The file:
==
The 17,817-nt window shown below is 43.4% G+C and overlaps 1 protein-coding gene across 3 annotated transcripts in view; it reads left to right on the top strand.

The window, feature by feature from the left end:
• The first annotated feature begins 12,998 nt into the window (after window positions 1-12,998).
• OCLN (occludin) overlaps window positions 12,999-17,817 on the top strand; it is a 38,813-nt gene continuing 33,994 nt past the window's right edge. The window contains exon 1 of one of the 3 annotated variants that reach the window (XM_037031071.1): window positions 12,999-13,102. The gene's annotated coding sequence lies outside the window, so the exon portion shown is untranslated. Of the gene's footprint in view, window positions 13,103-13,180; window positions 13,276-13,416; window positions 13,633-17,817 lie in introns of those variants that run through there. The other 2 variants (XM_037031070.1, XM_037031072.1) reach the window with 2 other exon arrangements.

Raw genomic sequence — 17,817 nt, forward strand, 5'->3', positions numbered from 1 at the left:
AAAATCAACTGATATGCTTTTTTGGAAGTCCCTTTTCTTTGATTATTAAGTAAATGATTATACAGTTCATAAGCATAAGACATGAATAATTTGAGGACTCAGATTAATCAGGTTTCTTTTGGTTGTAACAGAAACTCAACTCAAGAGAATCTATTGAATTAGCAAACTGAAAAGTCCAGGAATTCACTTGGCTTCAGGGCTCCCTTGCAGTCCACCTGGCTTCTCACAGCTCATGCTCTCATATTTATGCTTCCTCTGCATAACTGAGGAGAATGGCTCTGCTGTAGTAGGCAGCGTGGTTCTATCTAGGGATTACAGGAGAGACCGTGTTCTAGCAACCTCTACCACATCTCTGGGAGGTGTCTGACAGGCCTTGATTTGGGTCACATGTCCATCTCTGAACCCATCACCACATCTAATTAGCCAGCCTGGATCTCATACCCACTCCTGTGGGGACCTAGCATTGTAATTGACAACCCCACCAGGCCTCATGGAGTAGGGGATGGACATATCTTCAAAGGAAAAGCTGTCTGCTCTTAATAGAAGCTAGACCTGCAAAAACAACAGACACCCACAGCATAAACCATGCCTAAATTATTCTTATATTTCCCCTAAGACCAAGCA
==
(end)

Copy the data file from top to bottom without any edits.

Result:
The 17,817-nt window shown below is 43.4% G+C and overlaps 1 protein-coding gene across 3 annotated transcripts in view; it reads left to right on the top strand.

The window, feature by feature from the left end:
• The first annotated feature begins 12,998 nt into the window (after window positions 1-12,998).
• OCLN (occludin) overlaps window positions 12,999-17,817 on the top strand; it is a 38,813-nt gene continuing 33,994 nt past the window's right edge. The window contains exon 1 of one of the 3 annotated variants that reach the window (XM_037031071.1): window positions 12,999-13,102. The gene's annotated coding sequence lies outside the window, so the exon portion shown is untranslated. Of the gene's footprint in view, window positions 13,103-13,180; window positions 13,276-13,416; window positions 13,633-17,817 lie in introns of those variants that run through there. The other 2 variants (XM_037031070.1, XM_037031072.1) reach the window with 2 other exon arrangements.

Raw genomic sequence — 17,817 nt, forward strand, 5'->3', positions numbered from 1 at the left:
AAAATCAACTGATATGCTTTTTTGGAAGTCCCTTTTCTTTGATTATTAAGTAAATGATTATACAGTTCATAAGCATAAGACATGAATAATTTGAGGACTCAGATTAATCAGGTTTCTTTTGGTTGTAACAGAAACTCAACTCAAGAGAATCTATTGAATTAGCAAACTGAAAAGTCCAGGAATTCACTTGGCTTCAGGGCTCCCTTGCAGTCCACCTGGCTTCTCACAGCTCATGCTCTCATATTTATGCTTCCTCTGCATAACTGAGGAGAATGGCTCTGCTGTAGTAGGCAGCGTGGTTCTATCTAGGGATTACAGGAGAGACCGTGTTCTAGCAACCTCTACCACATCTCTGGGAGGTGTCTGACAGGCCTTGATTTGGGTCACATGTCCATCTCTGAACCCATCACCACATCTAATTAGCCAGCCTGGATCTCATACCCACTCCTGTGGGGACCTAGCATTGTAATTGACAACCCCACCAGGCCTCATGGAGTAGGGGATGGACATATCTTCAAAGGAAAAGCTGTCTGCTCTTAATAGAAGCTAGACCTGCAAAAACAACAGACACCCACAGCATAAACCATGCCTAAATTATTCTTATATTTCCCCTAAGACCAAGCA